Example 15.-Preparatin of bis(1,7,12-tetradecatriynyl) mercury (11) To 50 ml. (0.05 mole) of basic K HgI reagent is added 186 g. (0.10 mole) of 1,7,12-tetradecatriyne. The pH of the reaction mixture at the end of the reaction is between 7 and 8. The precipitate is removed by filtration to give 20.9 g. of a white powder which melts at a temperature of 70 to 72 C. Elemental analysis shows 35.0% mercury as compared to the 35.2% theoretical. Infrared analysis is consistent with the proposed structure of the bis compound Example 16.--Preparati0n of poly[1,8,15-hexadecatriynyl mercury (11) Example 17.Preparation of bis(1-chloro-5-11- dodecadiynyl) mercury (II) is supported by infrared analysis and the following elemental analysis:

Element Calculated tpercent; by Actual percent by Wt.

Example 18.Preparati0iz of bis(methyl-1,7,13,19- heneicosatetrayne-Zl -0ate) mercury (II) To 40 ml. (0.04 mole) of basic K HgI reagent is added 27 g. (0.08 mole) of methyl-2,8,14,20-heneicosatetrayne-l-oate in 200 ml. of 95 ethanol. The pH of the reaction mixture at the end of the reaction is between 7 and 8. The product is filtered, Washed with 50% ethanol and recrystallized with benzene to give 16 g. (64% yield) of purified material melting at 62 to 63 C. The proposed structure is supported by infrared analysis and the following elemental analysis:

Element Calculated tpercent by Actual percent by Wt.

C 62. 5 62. 8 H 6. 4 6. 5 Hg 23. 7 23. 7

Example 19.Preparation of bis(6-chl0r0-1- hexynyl) mercury (11) To ml. (0.1 mole) of basic K HgI reagent (pH=12) is added 23.3 g. (0.2 mole) of 1-chloro-5- hexyne in 200 ml. of methanol. The reaction mixture at the end of the reaction has a pH of between 7 and 8. The product is a waxy white material from which occluded KCl is precipitated by dissolving in ethyl ether. The product is then precipitated from the ether with ethanol as a waxy material which, on drying, gives 31.1 g. (72% yield) of product, melting at 47 to 48 C. The structure is supported by infrared analysis and the following elemental analysis:

Element Calculatcd tpercent by Actual percent by Wt.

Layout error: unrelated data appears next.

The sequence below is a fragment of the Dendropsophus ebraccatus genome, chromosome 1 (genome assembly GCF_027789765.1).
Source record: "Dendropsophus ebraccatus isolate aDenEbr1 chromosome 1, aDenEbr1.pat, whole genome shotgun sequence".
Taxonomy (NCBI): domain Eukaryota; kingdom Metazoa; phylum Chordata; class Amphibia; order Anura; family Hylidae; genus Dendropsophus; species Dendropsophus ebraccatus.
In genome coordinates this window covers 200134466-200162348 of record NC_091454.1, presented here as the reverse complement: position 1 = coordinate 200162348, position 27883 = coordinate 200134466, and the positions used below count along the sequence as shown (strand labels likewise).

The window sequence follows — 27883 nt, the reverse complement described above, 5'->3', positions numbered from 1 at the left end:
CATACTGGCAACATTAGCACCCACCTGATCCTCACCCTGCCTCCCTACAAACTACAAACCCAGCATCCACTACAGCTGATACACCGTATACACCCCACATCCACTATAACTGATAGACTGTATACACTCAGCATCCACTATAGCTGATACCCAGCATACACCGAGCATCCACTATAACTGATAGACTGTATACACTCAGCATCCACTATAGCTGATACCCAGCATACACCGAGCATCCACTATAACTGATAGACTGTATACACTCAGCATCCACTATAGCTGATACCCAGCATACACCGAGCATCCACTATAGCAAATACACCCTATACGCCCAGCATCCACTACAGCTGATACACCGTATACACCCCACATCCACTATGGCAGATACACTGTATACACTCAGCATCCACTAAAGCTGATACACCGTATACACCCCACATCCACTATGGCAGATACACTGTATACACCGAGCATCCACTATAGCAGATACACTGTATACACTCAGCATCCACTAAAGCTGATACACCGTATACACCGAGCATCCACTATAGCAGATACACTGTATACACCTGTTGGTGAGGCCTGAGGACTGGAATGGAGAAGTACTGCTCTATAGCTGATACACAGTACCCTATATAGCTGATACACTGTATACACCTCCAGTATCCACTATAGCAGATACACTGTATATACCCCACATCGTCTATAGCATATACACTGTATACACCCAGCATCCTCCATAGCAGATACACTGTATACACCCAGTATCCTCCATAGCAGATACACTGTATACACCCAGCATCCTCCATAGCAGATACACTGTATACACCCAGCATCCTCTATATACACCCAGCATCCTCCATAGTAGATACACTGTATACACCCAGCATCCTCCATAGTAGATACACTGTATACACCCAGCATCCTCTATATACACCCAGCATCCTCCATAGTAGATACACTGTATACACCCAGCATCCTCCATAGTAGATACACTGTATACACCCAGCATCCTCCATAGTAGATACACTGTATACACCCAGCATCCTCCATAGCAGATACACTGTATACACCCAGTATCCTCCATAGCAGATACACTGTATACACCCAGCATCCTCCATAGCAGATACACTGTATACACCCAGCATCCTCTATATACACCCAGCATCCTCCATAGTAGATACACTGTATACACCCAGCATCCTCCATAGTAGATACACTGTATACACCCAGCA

Example 20.Preparati0n of bis(3-butynyl) tetrachloroterephthalate Into a Soxhlet thimble is placed 42.6 g. (0.125 mole) of tetrachloroterephthaloyl chloride and in the flask are placed 70 g. (1.0 mole) of 3-butynol-1, 19.7 g. (0.25 mole) of pyridine and 250 ml. of chloroform. The reaction mixture is heated to the reflux temperature of the cholorform and refluxing is continued for 9 hours. At the end of this time, the reaction mass is cooled and the excess alcohol and chloroform are stripped off to give 46.5 g. (91% yield) of crude product. The crude product is recrystallized from ether to give 45 g. (88% yield) of pure product, melting at 146 to 147 C.

Example 21.Preparati0n of p0ly[bis(3-butynyl)tetrachloroterephthalate mercury (II) To 50 ml. (0.05 mole) of basic K HgI reagent (pH=12) is added 40.8 g. (0.1 mole) of bis(3-butynyl)- Example 22.Tests against four species of bacteria Test formulations are examined for ability to inhibit the growth of four bacterial species Erwim'a amylovora (Ea), Xanthomonas phaseoli (X.p.), Microcococus pyrogenes Var. aureus (M.a.) and Escherechia coli (E.c.) at various concentrations. The basic test formulation contains 0.1 g. of the test chemical, 4 ml. acetone, 2 ml. stock emulsifier'solution (0.5% Triton X- in water by volume) and 74 ml. distilled water, the concentration of toxicant in this formulation being 1250 parts per million. Lower concentrations of toxicant are obtained by diluting the basic formulation with distilled water. All of the bacterial species are cultured on nutrient agar slants except X. phaseoli which is grown on potato dextrose agar.